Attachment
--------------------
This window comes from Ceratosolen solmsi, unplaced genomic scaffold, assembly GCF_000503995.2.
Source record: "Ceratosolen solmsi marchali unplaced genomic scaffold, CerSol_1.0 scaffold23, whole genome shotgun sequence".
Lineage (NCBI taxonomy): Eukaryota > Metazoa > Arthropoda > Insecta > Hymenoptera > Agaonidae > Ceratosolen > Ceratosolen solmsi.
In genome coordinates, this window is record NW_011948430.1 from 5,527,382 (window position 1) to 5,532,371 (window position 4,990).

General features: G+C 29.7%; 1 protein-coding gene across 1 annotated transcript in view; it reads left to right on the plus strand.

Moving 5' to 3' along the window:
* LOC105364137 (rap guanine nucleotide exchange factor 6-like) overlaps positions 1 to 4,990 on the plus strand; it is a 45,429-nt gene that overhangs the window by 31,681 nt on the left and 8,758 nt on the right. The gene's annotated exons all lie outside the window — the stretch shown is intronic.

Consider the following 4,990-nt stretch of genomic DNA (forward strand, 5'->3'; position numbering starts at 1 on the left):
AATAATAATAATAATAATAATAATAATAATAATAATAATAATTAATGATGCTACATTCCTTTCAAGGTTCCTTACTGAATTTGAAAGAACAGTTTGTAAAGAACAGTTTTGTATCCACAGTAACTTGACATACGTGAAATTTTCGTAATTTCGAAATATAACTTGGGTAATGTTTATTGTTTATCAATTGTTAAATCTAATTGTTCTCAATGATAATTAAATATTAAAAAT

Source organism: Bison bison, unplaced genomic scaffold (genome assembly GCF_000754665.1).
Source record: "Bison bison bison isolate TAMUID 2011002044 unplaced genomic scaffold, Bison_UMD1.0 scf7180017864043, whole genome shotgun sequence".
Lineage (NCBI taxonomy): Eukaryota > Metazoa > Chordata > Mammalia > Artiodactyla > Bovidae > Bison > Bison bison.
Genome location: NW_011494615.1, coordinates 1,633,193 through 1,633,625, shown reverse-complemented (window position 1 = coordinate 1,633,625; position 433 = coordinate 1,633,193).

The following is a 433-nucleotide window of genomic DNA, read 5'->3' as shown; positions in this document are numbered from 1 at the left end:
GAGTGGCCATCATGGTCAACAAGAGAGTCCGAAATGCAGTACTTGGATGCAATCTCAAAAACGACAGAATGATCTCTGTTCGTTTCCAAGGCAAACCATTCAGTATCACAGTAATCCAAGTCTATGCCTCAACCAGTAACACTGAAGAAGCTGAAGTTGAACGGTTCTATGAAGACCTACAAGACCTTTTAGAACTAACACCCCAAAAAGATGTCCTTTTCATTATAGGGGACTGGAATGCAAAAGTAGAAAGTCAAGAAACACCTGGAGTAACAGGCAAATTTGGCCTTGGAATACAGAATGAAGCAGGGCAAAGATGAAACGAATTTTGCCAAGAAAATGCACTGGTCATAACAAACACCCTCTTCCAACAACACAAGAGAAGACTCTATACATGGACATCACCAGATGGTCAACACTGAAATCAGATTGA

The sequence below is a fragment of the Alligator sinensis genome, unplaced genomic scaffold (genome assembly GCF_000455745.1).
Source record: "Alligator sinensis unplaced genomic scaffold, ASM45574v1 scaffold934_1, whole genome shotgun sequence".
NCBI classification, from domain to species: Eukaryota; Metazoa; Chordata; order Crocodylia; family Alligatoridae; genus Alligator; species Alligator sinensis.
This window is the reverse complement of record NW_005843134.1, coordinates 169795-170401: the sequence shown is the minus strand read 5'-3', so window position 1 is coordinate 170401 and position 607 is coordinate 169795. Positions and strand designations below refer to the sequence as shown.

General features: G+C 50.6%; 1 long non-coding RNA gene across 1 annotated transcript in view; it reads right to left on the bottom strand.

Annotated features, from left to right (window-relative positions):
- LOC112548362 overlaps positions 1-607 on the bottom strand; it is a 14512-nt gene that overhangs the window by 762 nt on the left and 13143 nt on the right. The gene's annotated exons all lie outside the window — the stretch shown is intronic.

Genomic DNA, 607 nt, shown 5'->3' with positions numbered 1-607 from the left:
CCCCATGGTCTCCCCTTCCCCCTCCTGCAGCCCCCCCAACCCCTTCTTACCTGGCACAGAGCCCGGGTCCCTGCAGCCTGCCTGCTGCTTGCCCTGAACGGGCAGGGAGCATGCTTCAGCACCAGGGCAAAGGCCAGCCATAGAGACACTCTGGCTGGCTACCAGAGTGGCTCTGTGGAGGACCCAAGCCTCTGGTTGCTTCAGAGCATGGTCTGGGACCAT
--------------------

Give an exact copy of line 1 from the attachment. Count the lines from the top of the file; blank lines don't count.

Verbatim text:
This window comes from Ceratosolen solmsi, unplaced genomic scaffold, assembly GCF_000503995.2.